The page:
We are talking about [what] an ordinary man who purchases a house with ordinary prudence ought to know and ought to expect. We are talking about what ideas prevail in society today with respect to an ordinary buyer of ordinary prudence. Or an ordinary mortgagor or an ordinary mortgagee of ordinary prudence. It is an objective test rather than a subjective test.

The Louisiana Legislature did not define or otherwise describe an electrical installation when it enacted article 466 in 1978. We find no post-1978 jurisprudence addressing the issue. The Expose des Motifs and history of the predecessor articles, however, lend some guidance to today's interpretative task.

Prior to the 1978 revisions to Book 2, articles 467 and 469 governed the inquiry whether a particular item was a component part of a building.2  Former article 467 declared that wire screens, water pipes, gas pipes, sewerage pipes, heating pipes, radiators, electric wires, electric and gas lighting fixtures, bathtubs, lavatories, closets, sinks, gasplants, meters and electric light plants, heating plants and furnaces were immovables when actually connected or attached to the building. Albert Tate, Jr., a civilian scholar, then an intermediate appellate court judge, later a justice of the Louisiana Supreme Court and now a member of this court, expressed the view that the 1912 Legislature amended article 467, vastly expanding the items specifically covered, to overrule decisions of the Louisiana courts classifying items such as chandeliers as movable despite the fact that society considered such items integral parts of buildings. LaFleur v. Foret, 213 So. 2d 141 (La.App.1968). The Expose des Motifs notes the position of societal views in the determination of items which compose component parts of a building, observing that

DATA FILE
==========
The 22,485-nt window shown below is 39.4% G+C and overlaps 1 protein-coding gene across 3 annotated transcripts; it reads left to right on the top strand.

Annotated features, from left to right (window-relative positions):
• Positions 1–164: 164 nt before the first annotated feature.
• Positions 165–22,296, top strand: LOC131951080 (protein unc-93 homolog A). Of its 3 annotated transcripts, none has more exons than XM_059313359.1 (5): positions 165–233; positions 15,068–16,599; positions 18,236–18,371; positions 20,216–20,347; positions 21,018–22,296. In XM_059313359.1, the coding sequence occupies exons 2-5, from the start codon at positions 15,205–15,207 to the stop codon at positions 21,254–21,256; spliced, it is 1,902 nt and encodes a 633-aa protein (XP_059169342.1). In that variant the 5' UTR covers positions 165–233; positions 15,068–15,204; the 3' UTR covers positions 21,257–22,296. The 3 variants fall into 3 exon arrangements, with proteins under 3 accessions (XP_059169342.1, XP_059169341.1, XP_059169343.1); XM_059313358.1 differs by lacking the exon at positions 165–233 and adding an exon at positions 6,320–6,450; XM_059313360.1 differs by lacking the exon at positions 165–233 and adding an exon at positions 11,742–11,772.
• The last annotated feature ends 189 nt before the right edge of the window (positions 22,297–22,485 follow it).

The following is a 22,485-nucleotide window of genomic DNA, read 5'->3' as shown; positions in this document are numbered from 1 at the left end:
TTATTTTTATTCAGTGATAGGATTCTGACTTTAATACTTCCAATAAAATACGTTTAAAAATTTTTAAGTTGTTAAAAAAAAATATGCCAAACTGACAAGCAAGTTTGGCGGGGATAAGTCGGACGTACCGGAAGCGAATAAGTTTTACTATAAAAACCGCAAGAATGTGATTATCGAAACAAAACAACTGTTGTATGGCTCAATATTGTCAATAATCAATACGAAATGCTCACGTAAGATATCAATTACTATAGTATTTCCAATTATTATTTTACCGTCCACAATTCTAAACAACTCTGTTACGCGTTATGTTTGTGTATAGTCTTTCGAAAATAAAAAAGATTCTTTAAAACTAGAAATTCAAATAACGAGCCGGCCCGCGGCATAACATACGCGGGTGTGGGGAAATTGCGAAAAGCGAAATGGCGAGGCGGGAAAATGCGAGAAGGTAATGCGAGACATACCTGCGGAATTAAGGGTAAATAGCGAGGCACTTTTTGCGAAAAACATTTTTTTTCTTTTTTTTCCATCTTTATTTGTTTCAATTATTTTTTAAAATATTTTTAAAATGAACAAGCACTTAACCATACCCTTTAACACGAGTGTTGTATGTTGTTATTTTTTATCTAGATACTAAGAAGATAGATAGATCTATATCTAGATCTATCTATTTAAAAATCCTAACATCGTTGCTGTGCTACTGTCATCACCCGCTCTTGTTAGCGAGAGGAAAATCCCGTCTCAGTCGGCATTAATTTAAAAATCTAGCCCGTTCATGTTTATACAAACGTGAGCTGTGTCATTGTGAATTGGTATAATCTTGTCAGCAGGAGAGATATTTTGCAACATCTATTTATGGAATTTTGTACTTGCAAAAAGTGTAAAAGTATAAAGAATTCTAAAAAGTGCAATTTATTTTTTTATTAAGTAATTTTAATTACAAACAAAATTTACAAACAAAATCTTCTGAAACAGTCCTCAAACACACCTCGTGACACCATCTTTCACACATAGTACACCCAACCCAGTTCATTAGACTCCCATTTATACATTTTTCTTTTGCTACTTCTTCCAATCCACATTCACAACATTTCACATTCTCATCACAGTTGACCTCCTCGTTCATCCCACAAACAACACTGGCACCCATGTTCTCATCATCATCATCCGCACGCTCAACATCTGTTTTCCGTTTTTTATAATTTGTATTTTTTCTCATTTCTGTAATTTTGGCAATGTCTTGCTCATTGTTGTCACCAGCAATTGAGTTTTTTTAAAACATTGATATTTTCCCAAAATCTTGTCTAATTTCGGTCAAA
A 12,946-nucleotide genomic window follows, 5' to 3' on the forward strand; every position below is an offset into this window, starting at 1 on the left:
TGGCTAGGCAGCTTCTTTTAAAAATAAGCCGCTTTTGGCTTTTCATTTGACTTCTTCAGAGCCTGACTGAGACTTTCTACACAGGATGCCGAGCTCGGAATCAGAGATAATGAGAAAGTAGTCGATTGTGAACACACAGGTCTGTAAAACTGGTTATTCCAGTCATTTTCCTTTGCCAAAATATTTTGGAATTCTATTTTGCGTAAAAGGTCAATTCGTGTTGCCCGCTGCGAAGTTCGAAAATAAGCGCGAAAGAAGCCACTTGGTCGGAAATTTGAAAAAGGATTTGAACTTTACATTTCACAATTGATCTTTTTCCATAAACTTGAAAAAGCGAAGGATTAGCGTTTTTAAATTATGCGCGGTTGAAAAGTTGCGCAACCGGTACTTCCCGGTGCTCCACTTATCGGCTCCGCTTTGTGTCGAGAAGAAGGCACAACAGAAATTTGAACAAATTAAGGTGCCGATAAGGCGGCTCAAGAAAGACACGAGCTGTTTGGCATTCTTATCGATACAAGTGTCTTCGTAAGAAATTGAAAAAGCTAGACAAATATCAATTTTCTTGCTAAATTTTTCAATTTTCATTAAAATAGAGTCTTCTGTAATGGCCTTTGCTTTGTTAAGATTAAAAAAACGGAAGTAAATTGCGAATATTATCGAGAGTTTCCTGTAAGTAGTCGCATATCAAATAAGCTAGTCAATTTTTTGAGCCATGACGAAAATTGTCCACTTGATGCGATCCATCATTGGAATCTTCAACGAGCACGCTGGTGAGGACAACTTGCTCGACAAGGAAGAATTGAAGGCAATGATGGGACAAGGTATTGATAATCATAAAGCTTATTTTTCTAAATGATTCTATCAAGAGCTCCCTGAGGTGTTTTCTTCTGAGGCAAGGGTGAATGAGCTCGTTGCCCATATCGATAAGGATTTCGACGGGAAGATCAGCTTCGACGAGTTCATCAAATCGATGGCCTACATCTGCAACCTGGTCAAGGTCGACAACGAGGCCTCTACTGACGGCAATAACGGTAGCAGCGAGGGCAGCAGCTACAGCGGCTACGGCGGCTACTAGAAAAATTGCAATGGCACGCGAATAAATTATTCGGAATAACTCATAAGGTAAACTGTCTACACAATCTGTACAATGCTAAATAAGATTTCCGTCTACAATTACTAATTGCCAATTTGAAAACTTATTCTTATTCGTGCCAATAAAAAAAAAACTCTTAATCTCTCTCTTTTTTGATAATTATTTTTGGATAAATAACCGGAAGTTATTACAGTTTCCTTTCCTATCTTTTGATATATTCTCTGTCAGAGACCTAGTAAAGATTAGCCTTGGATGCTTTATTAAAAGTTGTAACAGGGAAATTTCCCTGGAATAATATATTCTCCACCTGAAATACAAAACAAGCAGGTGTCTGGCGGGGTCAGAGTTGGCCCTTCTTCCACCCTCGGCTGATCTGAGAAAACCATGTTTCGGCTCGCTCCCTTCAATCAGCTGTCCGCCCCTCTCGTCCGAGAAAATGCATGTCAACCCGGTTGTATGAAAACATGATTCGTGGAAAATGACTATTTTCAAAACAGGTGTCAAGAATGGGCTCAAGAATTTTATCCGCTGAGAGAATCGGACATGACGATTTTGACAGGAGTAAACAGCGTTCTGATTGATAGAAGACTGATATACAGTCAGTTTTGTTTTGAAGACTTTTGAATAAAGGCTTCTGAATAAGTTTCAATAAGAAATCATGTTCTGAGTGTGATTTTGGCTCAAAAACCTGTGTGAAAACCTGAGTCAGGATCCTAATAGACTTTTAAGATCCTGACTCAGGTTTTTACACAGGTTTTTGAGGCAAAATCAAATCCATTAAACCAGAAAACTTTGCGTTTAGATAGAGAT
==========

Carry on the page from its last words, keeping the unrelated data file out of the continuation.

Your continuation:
Lines of demarcation [between movables and immovables] are ordinarily drawn in accordance with prevailing ideas in society ... In contemporary civil law, the distinction rests, in principle, on physical notions of mobility and on "inherent" characteristics of things.

Thus, the views of the public on which items are ordinarily regarded as part of a building must be considered in defining those items which the legislature meant to include within the term electrical installation. See also Yiannopoulos, Property 2 LOUISIANA CIVIL LAW TREATISE Sec. 22 (1980).

In this technological age many electrical units are designed for connection to the electrical power source by persons with little or no knowledge of electricity. This is accomplished by the simple expedient of inserting a male plug into a female socket. The electrical unit can be disconnected just as readily by simply pulling the plug out of the socket. Such items are legion: table and floor lamps, toasters, can openers, blenders, drills, soldering irons, mixers, knife sharpeners, radios, television sets, record players, stereo units, and on, and on ad infinitum. We are persuaded that these units, in the eyes of society, are movable; they are not electrical installations. They are not fixed in place. No special knowledge or expertise is needed to engage or disengage the electrical power source. They do not constitute component parts of the building or other construction in which they are found.